Samedi Détente

 

 

A Powerful and Electrifying View of 100 Days of Blood

 

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by Carole Di Tosti

 

 

As the lights dim we hear the shrill scraping sounds of knives sharpening to their own slow, disembodied rhythm. Accompanying their irrevocable grating, is a lyrical, full bodied female voice who intones a wistful African melody with mystery and power. In the darkness to the far left, there stands a shrouded figure nearly invisible, standing at the ready, waiting. These three foreshadowing elements and the players who represent them (musician Alain Mahé, singer, actor, dancer, choreographer Dorothée Munyaneza and Ivorian dancer Nadia Beugré), provide the vibrant, spinning threads used to convey the dynamic ethos of Samedi Détente, an amazing conceptualization of the Rwandan Genocide which is part of the Public Theater’s Under the Radar Festival 2016.

How does one retell the story of one’s neighbors hacked with machetes or shot, burned alive, eviscerated or slowly butchered limb by limb in an incomprehensible rage fueled explosion of savagery that lasted for 100 days and annihilated 800,000 people? There are no adequate words to explain what Dorothée Munyaneza saw of the desecration of human life when she was 12-years-old and her father, a peace-loving minister, had to protect his family from Hutu militia who suspected he might be harboring Tutsi “cockroaches.”

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However, twenty years after the events of 1994, Munyaneza who conceived, directed and choreographed this production, manages to encapsulate that helter skelter time of brutality and chaos. She uses an intriguing and innovative approach effecting a Rwandan radio program, “Samedi Détente,” that she listened to as a child before the genocide. Indeed, its choice represents a yearning to get back to a time when active violence didn’t pulse through the veins of compatriots-Tutsis and Hutus, and Saturday was a day to relax and celebrate life through dance and song. Munyaneza’s embrace of a program before the bloodletting indicates her desire to expiate, forgive and hope for the future, with this chronicle of events that enlighten and instruct, so that such human atrocity may not happen again.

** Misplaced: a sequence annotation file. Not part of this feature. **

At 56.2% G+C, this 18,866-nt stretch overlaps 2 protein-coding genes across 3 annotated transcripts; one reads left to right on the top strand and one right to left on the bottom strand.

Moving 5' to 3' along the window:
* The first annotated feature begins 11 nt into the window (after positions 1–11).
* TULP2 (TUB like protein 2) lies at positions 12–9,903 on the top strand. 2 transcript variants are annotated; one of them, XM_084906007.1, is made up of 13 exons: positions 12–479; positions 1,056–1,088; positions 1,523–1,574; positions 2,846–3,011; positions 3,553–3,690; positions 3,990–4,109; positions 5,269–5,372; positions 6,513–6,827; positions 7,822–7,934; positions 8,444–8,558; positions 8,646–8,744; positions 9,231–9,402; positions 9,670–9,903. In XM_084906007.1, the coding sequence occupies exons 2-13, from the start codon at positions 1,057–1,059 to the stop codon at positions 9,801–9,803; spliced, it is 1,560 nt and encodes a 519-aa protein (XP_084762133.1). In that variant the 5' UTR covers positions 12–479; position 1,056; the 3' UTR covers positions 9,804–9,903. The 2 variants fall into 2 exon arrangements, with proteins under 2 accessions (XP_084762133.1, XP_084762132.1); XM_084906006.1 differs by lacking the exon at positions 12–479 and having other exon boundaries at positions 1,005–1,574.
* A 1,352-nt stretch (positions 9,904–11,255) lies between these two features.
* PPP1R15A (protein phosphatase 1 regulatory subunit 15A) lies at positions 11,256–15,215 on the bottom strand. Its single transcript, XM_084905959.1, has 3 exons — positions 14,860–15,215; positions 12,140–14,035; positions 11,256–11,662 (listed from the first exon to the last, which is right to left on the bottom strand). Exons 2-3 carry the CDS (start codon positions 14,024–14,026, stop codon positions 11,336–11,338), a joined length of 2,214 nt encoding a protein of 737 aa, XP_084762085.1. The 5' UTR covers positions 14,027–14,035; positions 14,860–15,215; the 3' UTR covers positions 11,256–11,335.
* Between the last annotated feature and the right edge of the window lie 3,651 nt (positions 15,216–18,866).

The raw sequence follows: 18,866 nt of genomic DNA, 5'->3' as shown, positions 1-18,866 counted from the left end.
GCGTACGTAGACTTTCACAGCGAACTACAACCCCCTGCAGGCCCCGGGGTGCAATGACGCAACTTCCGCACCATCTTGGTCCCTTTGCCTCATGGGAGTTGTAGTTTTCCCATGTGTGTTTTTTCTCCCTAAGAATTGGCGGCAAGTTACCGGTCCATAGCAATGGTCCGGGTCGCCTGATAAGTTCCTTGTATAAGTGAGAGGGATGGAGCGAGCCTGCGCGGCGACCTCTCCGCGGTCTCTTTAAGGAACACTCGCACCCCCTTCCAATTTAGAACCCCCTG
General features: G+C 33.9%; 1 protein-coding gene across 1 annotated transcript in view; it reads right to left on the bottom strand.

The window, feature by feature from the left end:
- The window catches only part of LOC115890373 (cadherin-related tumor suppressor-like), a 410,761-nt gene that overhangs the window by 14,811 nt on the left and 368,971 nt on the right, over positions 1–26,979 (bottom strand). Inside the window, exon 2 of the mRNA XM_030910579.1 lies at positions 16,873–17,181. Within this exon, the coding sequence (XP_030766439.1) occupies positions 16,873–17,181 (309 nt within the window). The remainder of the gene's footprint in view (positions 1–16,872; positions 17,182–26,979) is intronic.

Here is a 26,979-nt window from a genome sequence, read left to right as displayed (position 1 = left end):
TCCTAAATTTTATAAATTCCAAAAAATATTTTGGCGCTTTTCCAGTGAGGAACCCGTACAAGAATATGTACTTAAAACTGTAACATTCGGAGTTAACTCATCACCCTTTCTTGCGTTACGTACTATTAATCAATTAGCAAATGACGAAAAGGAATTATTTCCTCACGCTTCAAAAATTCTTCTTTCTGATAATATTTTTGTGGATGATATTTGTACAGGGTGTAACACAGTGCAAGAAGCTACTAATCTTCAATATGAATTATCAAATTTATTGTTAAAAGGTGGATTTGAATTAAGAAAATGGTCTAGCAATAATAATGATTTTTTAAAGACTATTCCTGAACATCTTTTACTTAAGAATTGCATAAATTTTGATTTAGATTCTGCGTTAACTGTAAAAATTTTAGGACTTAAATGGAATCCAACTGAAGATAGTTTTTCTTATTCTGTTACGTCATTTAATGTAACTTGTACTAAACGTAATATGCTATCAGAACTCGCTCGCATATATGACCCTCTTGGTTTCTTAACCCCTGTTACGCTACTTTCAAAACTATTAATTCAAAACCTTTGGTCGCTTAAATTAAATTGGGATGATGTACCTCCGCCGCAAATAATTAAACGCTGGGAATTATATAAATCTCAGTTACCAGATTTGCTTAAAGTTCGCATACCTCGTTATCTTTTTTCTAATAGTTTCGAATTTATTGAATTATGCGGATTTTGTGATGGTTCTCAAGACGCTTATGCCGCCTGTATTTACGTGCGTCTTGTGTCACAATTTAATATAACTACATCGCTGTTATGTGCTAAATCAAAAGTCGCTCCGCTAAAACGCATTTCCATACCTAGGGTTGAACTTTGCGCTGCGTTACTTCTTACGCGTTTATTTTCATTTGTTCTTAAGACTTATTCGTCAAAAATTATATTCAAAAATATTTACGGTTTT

Munyaneza’s choice of a program achieves her purpose. Only through a combination of mediums can we receive a greater understanding of the unimaginable. With the wonderful assistance of Beugré and Mahé, sometimes in solo, mostly in tandem, we gradually envision the cataclysm which erupted after the plane of Rwandan President Juvenal Habyarimana was shot down. Munyaneza sings, then continues her eye-witness narration of the Hutu militia’s initial visit to her home while her mother was away in London.

With every segment of her personal narration that lifts the dynamic events toward their final crushing pinnacle, there is the accompanying dance and music. Each is prompted by an emotion, mood, feeling, whether of panic, fear or horror or the poignant wish to return to a peaceful time.

The events move into turning points as the bodies pile up. Information read by Mahé in French signifying the West’s reaction to the genocide, is dropped in the presentation like grenades amidst Munyaneza’s narrative segments, admidst the dance and staging with unique costume changes and prop movements. We learn about the UN peace keeping force withdrawals and we learn that the West has abandoned the Hutus and Tutsis to each other with no intervening mercy.

As she relates her remembrances of that fearful time, the visceral and symbolic motifs are conveyed by Nadia Beugré‘s emotionally powerful movements and dance as well as her own song and movement. Indeed, all the brief narrative segments have their counterparts in music and dance. The effect is cathartic. The expressive and thrilling song and movement are expiating. All are intensely original.

Munyaneza narrates that she journeys with a small child, David, and imagines she is his mother to take her mind off her own coming death. Death is always around the next corner with warning cries that state, “the Hutu militia are coming.” In this intense drama of life and death, we empathize; something must be done to stop the chaos. Yet, we know that nothing or very little will be done because there is no Western will to intervene. The lightning strikes hard when Mahé reads a statement by Francois Mitterand regarding Rwanda, “In such countries, genocide is not too important.” The deaths and massacres numbered 392,000 by that point and they continued.

Samedi Détente is riveting. Brilliantly conceived and executed, it stands as a monument to all who were killed and a testament of the regenerating power of the human spirit to express, expiate and hope for tomorrow. It runs at the Public Theater until Sunday, January 17th.

 

 

 

 

 

 

 

 

 

 

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